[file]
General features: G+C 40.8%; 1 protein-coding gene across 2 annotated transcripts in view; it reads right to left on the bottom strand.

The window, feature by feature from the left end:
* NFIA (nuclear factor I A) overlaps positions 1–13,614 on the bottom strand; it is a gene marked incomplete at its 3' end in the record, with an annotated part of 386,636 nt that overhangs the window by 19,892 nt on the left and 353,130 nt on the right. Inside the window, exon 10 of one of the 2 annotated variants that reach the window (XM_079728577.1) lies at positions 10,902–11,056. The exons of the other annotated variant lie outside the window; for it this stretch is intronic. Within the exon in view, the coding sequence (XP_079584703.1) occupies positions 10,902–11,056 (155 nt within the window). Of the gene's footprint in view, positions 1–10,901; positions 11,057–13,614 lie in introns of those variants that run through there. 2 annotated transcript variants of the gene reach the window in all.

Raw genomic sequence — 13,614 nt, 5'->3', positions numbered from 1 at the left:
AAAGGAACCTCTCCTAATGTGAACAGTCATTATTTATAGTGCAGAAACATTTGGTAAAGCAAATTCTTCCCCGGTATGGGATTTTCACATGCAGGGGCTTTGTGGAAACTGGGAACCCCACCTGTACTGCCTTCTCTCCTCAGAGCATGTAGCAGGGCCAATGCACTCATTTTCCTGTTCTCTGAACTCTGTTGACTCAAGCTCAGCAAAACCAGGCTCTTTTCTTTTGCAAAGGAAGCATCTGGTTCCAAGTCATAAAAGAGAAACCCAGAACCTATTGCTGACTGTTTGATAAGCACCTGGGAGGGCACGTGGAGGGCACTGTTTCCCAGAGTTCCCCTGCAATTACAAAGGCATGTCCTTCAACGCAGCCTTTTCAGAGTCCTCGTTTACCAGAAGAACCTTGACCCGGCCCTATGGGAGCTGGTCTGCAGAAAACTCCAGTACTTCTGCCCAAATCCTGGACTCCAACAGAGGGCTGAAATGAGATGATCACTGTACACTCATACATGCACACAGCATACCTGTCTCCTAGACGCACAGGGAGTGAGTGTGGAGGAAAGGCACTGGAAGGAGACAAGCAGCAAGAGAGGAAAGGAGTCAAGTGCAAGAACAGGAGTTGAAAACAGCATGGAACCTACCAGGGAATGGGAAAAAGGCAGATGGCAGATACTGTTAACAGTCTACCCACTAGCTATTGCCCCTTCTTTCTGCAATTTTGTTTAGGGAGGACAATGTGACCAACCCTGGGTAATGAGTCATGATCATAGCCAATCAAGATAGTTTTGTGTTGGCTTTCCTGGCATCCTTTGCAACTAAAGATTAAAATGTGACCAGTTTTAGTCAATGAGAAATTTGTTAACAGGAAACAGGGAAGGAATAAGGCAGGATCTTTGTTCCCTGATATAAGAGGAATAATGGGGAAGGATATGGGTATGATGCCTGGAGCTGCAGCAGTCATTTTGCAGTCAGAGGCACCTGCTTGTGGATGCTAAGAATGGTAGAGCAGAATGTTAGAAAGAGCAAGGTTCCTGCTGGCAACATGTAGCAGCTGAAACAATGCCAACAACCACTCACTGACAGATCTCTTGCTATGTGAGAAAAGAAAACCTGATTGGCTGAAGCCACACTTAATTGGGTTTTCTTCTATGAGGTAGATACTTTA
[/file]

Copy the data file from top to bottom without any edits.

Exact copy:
General features: G+C 40.8%; 1 protein-coding gene across 2 annotated transcripts in view; it reads right to left on the bottom strand.

The window, feature by feature from the left end:
* NFIA (nuclear factor I A) overlaps positions 1–13,614 on the bottom strand; it is a gene marked incomplete at its 3' end in the record, with an annotated part of 386,636 nt that overhangs the window by 19,892 nt on the left and 353,130 nt on the right. Inside the window, exon 10 of one of the 2 annotated variants that reach the window (XM_079728577.1) lies at positions 10,902–11,056. The exons of the other annotated variant lie outside the window; for it this stretch is intronic. Within the exon in view, the coding sequence (XP_079584703.1) occupies positions 10,902–11,056 (155 nt within the window). Of the gene's footprint in view, positions 1–10,901; positions 11,057–13,614 lie in introns of those variants that run through there. 2 annotated transcript variants of the gene reach the window in all.

Raw genomic sequence — 13,614 nt, 5'->3', positions numbered from 1 at the left:
AAAGGAACCTCTCCTAATGTGAACAGTCATTATTTATAGTGCAGAAACATTTGGTAAAGCAAATTCTTCCCCGGTATGGGATTTTCACATGCAGGGGCTTTGTGGAAACTGGGAACCCCACCTGTACTGCCTTCTCTCCTCAGAGCATGTAGCAGGGCCAATGCACTCATTTTCCTGTTCTCTGAACTCTGTTGACTCAAGCTCAGCAAAACCAGGCTCTTTTCTTTTGCAAAGGAAGCATCTGGTTCCAAGTCATAAAAGAGAAACCCAGAACCTATTGCTGACTGTTTGATAAGCACCTGGGAGGGCACGTGGAGGGCACTGTTTCCCAGAGTTCCCCTGCAATTACAAAGGCATGTCCTTCAACGCAGCCTTTTCAGAGTCCTCGTTTACCAGAAGAACCTTGACCCGGCCCTATGGGAGCTGGTCTGCAGAAAACTCCAGTACTTCTGCCCAAATCCTGGACTCCAACAGAGGGCTGAAATGAGATGATCACTGTACACTCATACATGCACACAGCATACCTGTCTCCTAGACGCACAGGGAGTGAGTGTGGAGGAAAGGCACTGGAAGGAGACAAGCAGCAAGAGAGGAAAGGAGTCAAGTGCAAGAACAGGAGTTGAAAACAGCATGGAACCTACCAGGGAATGGGAAAAAGGCAGATGGCAGATACTGTTAACAGTCTACCCACTAGCTATTGCCCCTTCTTTCTGCAATTTTGTTTAGGGAGGACAATGTGACCAACCCTGGGTAATGAGTCATGATCATAGCCAATCAAGATAGTTTTGTGTTGGCTTTCCTGGCATCCTTTGCAACTAAAGATTAAAATGTGACCAGTTTTAGTCAATGAGAAATTTGTTAACAGGAAACAGGGAAGGAATAAGGCAGGATCTTTGTTCCCTGATATAAGAGGAATAATGGGGAAGGATATGGGTATGATGCCTGGAGCTGCAGCAGTCATTTTGCAGTCAGAGGCACCTGCTTGTGGATGCTAAGAATGGTAGAGCAGAATGTTAGAAAGAGCAAGGTTCCTGCTGGCAACATGTAGCAGCTGAAACAATGCCAACAACCACTCACTGACAGATCTCTTGCTATGTGAGAAAAGAAAACCTGATTGGCTGAAGCCACACTTAATTGGGTTTTCTTCTATGAGGTAGATACTTTA